Now, happiness comes in measureable and metaphorical ways. There is happiness in having a lot of room to move around your emotional blocks and a sense of natural pride that comes with consistency of elimination. You can measure this as stats. In life stats we would say David has had 3 major physical/emotional traumas in his adult life and still working on the last one and intermittent periods between blocks where there was no major build up and release. Can the statistical facts of this inform me of David’s level of happiness or can it inform me of his perspective on playing the game? No, but it does speak to persistence and desire to maintain what is measureable. The metaphorical way of measuring the performance is by sportsmanship. Did David freak out the whole time he was playing or were there highs and lows and above all did David have the heart to stay focused on what needed to be done to keep playing and exibit a tremendous amount of heart throughout his emotional tetris adversity? I’m not sure, I’ve never played with David.
What I can speak to is that bottom line: blocks are blocks. They can be fixed and if your strategic, lucky, and stay focused on what kind of space you need to feel good about entering another level you will feel a sense of accomplishment. If you hang in there think of how great your joy will be when those blocks you lined up hoping for just one line and then lined up another tall stack and start praying for a miracle of two lines to drop down from tetris heaven… and they appear and at first you can’t believe it… your score just doubled… You can see it is real.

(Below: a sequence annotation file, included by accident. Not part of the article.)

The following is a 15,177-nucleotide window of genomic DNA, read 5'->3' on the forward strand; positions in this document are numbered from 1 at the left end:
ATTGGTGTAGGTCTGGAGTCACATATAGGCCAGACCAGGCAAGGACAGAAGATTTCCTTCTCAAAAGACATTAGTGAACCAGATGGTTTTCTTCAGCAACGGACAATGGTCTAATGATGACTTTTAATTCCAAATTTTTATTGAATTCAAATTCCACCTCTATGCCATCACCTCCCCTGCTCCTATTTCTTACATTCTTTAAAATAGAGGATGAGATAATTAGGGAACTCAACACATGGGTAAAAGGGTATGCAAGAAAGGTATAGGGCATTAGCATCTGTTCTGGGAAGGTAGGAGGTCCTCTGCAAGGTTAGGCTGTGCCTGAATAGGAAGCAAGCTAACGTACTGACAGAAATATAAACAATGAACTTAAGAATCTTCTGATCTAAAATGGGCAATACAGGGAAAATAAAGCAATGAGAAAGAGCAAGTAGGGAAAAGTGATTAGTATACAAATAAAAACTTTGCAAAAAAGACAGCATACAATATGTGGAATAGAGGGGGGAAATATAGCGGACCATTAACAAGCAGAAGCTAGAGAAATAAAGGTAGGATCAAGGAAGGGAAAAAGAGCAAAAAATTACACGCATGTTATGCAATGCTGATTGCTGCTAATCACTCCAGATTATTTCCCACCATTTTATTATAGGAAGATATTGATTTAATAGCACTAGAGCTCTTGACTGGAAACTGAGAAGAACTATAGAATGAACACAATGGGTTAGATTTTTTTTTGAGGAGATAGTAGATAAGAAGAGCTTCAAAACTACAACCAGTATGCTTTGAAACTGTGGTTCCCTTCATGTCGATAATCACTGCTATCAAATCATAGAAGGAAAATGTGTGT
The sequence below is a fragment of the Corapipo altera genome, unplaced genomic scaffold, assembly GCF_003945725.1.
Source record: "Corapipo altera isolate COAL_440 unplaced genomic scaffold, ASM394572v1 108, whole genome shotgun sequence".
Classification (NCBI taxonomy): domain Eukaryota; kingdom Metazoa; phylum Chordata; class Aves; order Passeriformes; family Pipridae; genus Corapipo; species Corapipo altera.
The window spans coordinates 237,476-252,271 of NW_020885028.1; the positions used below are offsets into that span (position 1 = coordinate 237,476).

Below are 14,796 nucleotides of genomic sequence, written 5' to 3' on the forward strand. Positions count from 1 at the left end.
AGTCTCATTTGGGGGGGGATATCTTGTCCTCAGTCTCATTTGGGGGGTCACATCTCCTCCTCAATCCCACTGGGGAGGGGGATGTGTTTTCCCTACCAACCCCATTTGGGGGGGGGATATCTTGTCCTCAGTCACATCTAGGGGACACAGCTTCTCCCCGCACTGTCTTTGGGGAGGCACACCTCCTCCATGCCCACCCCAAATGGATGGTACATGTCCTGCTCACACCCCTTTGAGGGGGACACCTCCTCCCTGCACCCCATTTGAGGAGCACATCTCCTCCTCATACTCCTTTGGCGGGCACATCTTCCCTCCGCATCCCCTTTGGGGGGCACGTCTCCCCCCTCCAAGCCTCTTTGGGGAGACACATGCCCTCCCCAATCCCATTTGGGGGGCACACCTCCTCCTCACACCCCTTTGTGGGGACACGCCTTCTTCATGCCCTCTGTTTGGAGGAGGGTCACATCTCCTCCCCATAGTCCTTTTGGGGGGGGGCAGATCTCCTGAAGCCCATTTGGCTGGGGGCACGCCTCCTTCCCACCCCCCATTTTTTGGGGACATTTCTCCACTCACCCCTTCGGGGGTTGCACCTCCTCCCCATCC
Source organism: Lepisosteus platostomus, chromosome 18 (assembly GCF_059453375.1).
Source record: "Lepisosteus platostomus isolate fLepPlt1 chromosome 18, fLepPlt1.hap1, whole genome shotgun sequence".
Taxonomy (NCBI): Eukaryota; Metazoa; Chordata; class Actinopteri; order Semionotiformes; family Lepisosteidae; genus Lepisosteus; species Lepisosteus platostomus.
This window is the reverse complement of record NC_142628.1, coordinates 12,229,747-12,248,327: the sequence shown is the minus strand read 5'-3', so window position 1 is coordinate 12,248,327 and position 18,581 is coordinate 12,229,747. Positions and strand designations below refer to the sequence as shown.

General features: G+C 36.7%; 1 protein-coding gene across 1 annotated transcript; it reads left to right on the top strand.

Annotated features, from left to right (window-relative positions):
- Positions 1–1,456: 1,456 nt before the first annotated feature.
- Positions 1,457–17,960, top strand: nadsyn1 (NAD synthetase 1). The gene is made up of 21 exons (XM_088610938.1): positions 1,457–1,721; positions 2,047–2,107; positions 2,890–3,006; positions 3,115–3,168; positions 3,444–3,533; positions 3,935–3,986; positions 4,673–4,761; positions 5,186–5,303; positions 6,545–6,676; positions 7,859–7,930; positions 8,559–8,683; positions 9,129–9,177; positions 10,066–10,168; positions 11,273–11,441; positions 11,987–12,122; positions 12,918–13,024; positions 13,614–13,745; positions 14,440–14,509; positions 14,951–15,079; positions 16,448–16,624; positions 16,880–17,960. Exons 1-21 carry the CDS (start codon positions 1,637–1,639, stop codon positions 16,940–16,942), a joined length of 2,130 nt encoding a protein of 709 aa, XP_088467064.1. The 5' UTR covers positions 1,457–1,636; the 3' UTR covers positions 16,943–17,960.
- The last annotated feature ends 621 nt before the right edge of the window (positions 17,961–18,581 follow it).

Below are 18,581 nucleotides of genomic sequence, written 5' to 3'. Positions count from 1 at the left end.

But that is the thing, you have to keep hoping for the pieces you need. In fact chemical happiness isn’t actually based on how the game ends or how far you make it, it is based on how happy you were to play in the first place and how much hope you had in your heart to beat everybody else’s high score and or needed that to be happy. That is metaphorical happiness because it is dependent on the process and not the final result as where the process is conditional on involvement (something that is normally controllable and limitlessly varied). These are the people who say things like it is better to have loved and lost than to have not loved at all and mean it. Victory is theirs if they make it through the first round or beat some national tetris showdown because metaphors can be tricky and you can’t pin these people down for long. They are optimists: fool me once shame on you.